The album artwork inspired by 17th century Vanitas paintings, still life portraits that attempt to portray the ephemeral nature of life by placing representations of worldly vanity amongst representations of death, variously arranged for piano, pedal steel, Baldwin Funmachine, tubular bells and Wurlitzer as well as the usual guitars, bass and drums, Hymns For A Hollow Earth, the second album by Nashville-based Alexander is masterclass of Americana exploring themes of discontentment, confusion, despair, but ultimately hope.
His father is a church music leader, you can hear those roots in the stunning, cinematic opener, ‘The Earth Is Hollow’ with its piano, bells and simple acoustic guitar and a lyric of existential despair about “a deep abiding emptiness” where “everything looks fine/if you don’t look too close”, and faith giving way to nihilism as we grow older (“I believe that some things matter or at least I did when I was young/I watched that idealism shatter gradually as I grew up/There’s nothing left to do worth doing anymore nothing left to say/there’s nothing more to find”). And yet, referencing Ecclesiastes, we still cling to the belief that “for everything there is a season/for every shadow there’s a light” and “if ever you find truth/be wise enough to know/if ever you find love .don’t ever let it go/cause they are the only things that can drive away the sorrow”.
Featuring drum loop and borrowing the good neighbours idea, ‘Fences’ stems from his parents’ divorce (“I’ve seen almost thirty years go up in smoke”) and hearing two opposing stories on what led them to that decision, the song addressing how little niggles eventually grow into insurmountable differences (“every mountain started small and every stone you throw is helping build a wall”).
Played on twin guitars, one arpeggiated, the poppy 60s country-folk ‘Born With Broken Hearts’ seeks to understand why we are the way we are and of how sometimes the glitter is just an illusion (“There was a girl that I thought I loved/at least I figured it was close enough…It wasn’t long before the spell wore off/she turned around and I was gone”), taking a mirror to himself his own actions (“cause I know I could pave the road to hell singlehandedly by myself/cause everytime I swear that I meant well/just ain’t quite good enough”)
Ecclesiastes again provides a source reference for the early Paul Simon-esque ‘Unmarked Graves’ which, featuring driving drum loop, handclaps, doubled vocal effects and a classical guitar part, was written in a slew of despond at the end of his twenties and borrows from the chapter on Solomon struggling with finding meaning in a transient life (“I feel like my whole life I’ve been chasing the wind/tell me what’s the point in trying cause I’m no closer than I ever was before and I just don’t care anymore/Cause we all lie in unmarked graves/time will wash our names away”).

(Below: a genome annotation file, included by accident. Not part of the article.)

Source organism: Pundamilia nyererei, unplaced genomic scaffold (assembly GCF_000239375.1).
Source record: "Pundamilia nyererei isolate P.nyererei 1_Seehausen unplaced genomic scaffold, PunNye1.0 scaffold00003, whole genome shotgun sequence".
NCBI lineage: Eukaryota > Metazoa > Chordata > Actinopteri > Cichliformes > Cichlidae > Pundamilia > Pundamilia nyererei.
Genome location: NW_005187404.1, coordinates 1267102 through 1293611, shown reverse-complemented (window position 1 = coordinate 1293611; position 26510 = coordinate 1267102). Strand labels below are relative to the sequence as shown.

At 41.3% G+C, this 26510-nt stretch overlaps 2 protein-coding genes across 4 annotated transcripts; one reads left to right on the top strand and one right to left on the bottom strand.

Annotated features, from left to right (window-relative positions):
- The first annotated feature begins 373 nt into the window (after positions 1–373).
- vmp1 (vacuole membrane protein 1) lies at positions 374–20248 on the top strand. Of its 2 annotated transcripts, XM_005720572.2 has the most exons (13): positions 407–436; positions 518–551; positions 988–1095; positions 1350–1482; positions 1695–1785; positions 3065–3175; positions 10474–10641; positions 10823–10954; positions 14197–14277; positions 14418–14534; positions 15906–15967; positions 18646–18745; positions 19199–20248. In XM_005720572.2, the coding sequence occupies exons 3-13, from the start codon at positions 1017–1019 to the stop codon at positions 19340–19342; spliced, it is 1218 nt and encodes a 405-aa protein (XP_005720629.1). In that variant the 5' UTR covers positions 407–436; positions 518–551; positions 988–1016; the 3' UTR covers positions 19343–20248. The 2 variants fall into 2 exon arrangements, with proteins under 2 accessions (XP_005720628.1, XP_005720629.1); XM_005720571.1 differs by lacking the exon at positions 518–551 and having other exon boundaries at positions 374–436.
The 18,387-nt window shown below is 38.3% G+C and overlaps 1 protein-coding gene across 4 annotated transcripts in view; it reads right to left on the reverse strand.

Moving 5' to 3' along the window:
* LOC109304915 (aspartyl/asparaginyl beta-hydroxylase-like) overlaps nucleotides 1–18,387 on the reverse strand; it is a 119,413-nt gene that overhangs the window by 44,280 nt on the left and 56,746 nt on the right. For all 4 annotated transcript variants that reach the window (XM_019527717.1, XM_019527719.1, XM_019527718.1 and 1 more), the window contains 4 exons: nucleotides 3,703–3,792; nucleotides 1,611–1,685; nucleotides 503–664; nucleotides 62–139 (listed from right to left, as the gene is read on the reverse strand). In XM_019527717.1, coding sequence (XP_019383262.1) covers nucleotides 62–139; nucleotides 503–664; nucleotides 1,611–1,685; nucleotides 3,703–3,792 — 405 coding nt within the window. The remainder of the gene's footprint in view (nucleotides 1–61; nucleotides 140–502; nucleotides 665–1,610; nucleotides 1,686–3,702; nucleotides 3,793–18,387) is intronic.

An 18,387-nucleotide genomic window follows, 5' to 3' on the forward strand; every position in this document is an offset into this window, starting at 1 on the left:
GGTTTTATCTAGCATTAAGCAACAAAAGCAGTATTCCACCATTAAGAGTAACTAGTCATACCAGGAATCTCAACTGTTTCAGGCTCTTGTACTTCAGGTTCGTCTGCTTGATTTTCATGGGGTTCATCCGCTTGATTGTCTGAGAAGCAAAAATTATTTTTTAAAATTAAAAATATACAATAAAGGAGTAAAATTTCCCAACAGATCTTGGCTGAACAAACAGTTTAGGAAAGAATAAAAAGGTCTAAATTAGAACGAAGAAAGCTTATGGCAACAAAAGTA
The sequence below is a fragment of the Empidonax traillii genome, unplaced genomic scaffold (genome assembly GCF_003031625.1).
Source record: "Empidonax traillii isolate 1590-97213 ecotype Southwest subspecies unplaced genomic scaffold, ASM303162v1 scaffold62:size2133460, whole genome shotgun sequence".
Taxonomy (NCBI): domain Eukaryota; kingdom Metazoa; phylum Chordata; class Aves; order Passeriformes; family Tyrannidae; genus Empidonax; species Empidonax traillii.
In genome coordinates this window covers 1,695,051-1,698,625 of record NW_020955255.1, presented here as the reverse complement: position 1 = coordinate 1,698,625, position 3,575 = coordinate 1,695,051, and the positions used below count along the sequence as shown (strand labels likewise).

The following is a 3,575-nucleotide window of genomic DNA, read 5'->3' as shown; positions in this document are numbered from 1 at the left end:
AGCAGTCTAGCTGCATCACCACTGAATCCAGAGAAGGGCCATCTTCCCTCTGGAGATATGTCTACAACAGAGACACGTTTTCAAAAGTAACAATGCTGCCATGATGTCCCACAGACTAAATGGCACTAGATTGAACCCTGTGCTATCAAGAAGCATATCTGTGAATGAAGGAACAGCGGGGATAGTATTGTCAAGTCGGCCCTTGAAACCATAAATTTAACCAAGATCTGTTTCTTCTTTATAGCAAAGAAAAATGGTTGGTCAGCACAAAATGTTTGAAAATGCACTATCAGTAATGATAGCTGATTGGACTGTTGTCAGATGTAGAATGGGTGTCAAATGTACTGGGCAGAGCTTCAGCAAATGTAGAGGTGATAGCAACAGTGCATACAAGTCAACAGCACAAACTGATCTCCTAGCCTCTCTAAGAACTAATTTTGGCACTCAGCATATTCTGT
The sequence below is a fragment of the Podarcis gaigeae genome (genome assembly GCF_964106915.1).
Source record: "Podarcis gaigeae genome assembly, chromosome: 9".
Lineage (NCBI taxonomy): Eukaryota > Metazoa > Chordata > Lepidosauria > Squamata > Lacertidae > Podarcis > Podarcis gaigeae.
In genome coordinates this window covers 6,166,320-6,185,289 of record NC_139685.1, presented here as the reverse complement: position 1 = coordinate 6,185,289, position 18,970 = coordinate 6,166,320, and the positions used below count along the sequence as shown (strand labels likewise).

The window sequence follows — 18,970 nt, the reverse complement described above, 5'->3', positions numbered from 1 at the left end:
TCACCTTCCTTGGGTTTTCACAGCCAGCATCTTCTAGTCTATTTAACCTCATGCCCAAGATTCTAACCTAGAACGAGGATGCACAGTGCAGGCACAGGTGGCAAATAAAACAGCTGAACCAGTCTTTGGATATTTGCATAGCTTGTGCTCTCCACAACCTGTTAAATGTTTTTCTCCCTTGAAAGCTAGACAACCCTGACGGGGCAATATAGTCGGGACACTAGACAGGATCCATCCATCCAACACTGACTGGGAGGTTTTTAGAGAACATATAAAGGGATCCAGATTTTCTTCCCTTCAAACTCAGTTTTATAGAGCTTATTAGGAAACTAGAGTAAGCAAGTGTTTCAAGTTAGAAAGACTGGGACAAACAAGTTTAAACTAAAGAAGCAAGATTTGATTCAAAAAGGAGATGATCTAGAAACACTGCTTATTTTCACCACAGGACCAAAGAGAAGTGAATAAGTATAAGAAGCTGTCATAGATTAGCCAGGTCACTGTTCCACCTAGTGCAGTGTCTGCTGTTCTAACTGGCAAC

That notion of time always running out (“I know there will come a day when I’ll return to where I came”) and of trying to make the most of what there is (“There’s just too many books to read/songs to write and things to see/I’d like to get around to all that stuff”) is at the heart of ‘Ever Be Enough’ which, when it comes down the essentials, is basically just a love song (“I had my share of lonely years but I would not trade a single tear if it would mean I’d have to give you up/Lord willin’ we’ve got plenty time but even if we never died/I don’t think it’ll ever be enough”).
If that’s about sustaining a relationship, as the title suggests, the guitar jangling alt country rocking ‘Push You Away’, on which his wife sings backing vocals, contemplates the opposite (“whatever force drew you to me is gonna get reversed eventually”) as he confront his pessimistic fears about himself (“I’m positively negative/a self-fullfilled catastrophist”) and trying to identify them and stop them before they get out of control. And carrying on down the same train of thought, there’s more what’s the point nihilism lined up on the train rhythm rolling folksy ‘Nothing Makes Me Happy Anymore’, another end of his twenties wallow in misery, but veined with a knowing self-deprecating humour (“I guess it ain’t surprising what becomes of those like me/former gifted children with no prospects or degrees”).
And if you haven’t got the point by now, he follows it with the slow march, Wurlitzer-anchored ‘It’s Hard To Be Happy”, examining his tendency to focus too much on the small negative things (“I’ve got an eye for the flaw in things the minor scratch or the missing piece/it don’t matter how small they might seem/nothing gets by me”) and miss out on the bigger picture, but still veined with wry knowing self-awareness (“It’s no surprise I’m a nervous wreck discontented and all the rest”).
It comes to a close returning to thoughts of mortality, first on the soft shuffling, piano-tinkled hymnal-like ‘It Won’t Be Long’, Alexander multi-tracking different vocals parts while Ellie Turner adds ethereal high harmony, and finally the simple piano graced, fingerpicked, hushed ‘One Day I’m Gonna Let Go’ ending on a note that, while life may be short, its full of disappointments and always ends the same way with our accomplishments fading way, the point is that you have to make it work for me and not the other way around, as he resolves to accept the things you cannot change and find the ups among the downs (“I swear that I’ll be proud of the person I’ve become/though it’s really not exactly”) and that while it might not turns out as you dreamed, ultimately, maybe that’s okay.
Some might find this all a case of somewhat self-indulgent introspective moping, but those with ears to listen will hear a rather tenderly bittersweet, warmly sung folksy meditation of the nature of life and accepting ourselves and other with all the flaws that make us human.
Artist’s website: www.iamtayloralexander.com
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